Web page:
Reducing tool complexity requires mercilessly applying YAGNI (you aren't gonna need it). Resist "featuritis" and choose the tools that deliver only what you need.
Last week's editorial went viral and received literally hundreds of comments on the main developer aggregators and on this site. By and large, readers were very familiar with the frustration I expressed of not being able to code as much as I like because I'm spending time taming the tools that support my work: the IDE, the VCS, the defect tracker, test tools, and especially the build system. (I could just as easily have added the database, the deployment stack, the cloud, and so on.) My conclusion was that this tool-level complexity (as opposed to the complexity of the code itself) has turned programming into an operational activity rather than a creative one.
The pressing question is what can be done to restore a more favorable balance? The simple and obvious answer would be better tools, especially friendlier tools. It's also the least likely path to resolution. Tool vendors have several misperceptions that stand in the way. The first is a long-standing issue, which is "featuritis:" the tendency to create the perception of greater value in upgrades by adding rarely needed features. I'll return to this in a moment. The second misperception is that many tool vendors view the user experience they offer as already pretty darn good. Compared with tools we had 10 years ago or more, UIs have indeed improved significantly. But they have not improved as fast as complexity has increased. And in that gap lies the problem.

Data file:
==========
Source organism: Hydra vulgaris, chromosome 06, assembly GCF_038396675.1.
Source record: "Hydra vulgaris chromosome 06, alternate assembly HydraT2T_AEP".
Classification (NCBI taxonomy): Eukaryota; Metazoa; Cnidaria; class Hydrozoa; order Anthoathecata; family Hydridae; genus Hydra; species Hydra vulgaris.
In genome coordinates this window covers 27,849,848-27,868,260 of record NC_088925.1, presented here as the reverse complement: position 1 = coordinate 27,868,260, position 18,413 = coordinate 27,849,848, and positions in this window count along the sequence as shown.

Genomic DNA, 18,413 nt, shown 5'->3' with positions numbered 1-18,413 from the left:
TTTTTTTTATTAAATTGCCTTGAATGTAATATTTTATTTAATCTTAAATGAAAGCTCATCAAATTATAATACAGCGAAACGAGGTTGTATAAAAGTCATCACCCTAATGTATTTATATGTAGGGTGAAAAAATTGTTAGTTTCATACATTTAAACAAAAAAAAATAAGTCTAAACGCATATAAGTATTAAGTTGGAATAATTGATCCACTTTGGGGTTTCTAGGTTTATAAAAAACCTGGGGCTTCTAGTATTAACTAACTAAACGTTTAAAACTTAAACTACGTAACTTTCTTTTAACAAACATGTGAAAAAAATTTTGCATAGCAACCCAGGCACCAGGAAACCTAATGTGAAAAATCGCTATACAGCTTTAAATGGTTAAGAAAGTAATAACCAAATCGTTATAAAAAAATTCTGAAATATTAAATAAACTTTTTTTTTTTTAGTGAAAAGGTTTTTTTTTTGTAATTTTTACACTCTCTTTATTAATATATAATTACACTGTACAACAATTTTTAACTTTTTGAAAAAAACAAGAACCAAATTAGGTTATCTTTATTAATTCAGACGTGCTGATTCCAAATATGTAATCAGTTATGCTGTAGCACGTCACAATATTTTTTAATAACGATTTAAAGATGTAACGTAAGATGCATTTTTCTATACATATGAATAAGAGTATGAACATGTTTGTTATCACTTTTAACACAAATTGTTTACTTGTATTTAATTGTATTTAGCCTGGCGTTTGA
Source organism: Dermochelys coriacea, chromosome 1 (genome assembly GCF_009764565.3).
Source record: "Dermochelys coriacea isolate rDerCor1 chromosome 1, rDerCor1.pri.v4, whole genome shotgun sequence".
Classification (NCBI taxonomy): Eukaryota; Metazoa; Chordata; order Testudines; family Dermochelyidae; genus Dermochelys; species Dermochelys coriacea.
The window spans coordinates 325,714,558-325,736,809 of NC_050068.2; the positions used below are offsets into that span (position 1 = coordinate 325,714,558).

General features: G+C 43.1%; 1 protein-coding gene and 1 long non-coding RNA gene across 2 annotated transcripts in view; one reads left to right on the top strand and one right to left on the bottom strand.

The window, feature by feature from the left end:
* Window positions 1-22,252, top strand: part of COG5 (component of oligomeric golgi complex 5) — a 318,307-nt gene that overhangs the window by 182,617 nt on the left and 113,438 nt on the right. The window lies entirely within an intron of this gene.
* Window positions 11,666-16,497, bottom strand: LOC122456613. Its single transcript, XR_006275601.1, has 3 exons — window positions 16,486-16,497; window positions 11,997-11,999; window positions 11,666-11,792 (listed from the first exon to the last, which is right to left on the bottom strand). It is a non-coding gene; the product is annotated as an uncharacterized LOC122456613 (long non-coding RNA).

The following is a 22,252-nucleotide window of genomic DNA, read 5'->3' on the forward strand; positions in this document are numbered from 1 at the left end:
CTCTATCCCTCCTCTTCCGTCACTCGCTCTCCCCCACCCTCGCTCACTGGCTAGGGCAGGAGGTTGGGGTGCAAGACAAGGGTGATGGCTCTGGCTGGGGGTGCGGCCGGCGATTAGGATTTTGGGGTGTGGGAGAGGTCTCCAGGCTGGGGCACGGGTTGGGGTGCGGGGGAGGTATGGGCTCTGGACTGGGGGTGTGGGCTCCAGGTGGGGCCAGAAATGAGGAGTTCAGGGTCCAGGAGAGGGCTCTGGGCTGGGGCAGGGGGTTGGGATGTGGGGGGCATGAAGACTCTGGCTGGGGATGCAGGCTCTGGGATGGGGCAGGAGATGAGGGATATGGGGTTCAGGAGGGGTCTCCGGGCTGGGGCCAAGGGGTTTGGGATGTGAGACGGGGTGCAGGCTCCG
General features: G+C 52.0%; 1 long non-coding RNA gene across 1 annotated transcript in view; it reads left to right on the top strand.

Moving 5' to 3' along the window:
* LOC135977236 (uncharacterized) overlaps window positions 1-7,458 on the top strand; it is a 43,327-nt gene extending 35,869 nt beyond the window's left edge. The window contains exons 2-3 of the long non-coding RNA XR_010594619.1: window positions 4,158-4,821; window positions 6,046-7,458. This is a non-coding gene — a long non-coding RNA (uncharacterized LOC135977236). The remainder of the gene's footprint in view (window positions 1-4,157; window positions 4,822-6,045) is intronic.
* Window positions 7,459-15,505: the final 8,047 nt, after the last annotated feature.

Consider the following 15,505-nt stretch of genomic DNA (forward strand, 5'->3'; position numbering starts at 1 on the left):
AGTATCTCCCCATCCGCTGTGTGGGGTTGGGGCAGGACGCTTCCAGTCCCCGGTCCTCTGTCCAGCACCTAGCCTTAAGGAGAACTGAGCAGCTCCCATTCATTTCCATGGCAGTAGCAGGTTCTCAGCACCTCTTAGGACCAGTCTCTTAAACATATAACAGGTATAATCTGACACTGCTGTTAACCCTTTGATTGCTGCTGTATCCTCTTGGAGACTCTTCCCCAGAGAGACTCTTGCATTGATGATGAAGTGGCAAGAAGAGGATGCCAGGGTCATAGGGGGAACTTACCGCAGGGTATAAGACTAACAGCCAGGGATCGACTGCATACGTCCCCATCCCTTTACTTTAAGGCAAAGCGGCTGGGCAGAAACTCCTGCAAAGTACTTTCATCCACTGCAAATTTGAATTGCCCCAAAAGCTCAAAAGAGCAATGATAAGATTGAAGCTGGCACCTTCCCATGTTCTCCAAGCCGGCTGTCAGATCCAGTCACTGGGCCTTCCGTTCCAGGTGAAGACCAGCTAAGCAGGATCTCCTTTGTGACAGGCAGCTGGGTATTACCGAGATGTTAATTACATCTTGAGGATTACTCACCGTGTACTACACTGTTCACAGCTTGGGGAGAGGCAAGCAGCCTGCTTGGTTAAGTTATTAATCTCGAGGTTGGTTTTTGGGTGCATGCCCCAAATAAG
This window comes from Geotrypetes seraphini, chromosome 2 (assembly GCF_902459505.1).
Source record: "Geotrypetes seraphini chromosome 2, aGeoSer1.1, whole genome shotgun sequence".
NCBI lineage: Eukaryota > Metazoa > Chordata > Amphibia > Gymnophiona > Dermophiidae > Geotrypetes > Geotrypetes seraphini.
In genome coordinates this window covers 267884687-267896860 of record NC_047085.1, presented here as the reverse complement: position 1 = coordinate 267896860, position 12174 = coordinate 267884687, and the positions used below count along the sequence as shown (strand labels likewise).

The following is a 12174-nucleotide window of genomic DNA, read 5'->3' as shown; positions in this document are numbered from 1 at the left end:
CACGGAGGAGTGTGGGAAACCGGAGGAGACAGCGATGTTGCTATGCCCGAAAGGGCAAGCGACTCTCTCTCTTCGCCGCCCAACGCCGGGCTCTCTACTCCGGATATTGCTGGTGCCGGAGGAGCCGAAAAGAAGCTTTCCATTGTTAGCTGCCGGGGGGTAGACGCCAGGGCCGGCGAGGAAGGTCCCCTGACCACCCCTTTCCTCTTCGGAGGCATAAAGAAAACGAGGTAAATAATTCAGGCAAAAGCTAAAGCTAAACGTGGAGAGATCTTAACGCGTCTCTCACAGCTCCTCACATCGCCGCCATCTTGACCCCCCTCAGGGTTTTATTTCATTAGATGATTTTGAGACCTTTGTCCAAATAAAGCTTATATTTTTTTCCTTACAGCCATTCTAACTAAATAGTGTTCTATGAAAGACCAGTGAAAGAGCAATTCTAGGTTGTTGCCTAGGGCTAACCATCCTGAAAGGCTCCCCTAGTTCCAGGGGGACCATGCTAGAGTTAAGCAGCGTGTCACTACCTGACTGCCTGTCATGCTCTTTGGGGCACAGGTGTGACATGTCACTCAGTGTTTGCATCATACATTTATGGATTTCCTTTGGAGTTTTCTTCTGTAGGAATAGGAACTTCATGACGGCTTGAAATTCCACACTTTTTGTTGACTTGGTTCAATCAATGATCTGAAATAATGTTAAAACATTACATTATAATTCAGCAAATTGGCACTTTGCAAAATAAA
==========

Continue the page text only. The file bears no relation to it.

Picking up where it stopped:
That problem is most acutely felt by two groups: solo developers and those working either in SMBs or for-hire at a client site. Those least affected are programmers at enterprises, which can afford dedicated staff to manage the toolchain, including -- especially -- the build, the testing, and the production pipeline.
Prior to joining Dr. Dobb's Journal, Andrew Binstock worked as a technology analyst, as well as a columnist for SD Times, a reviewer for InfoWorld, and the editor of UNIX Review. Before that, he was a senior manager at Price Waterhouse. He began his career in software ... View Full Bio
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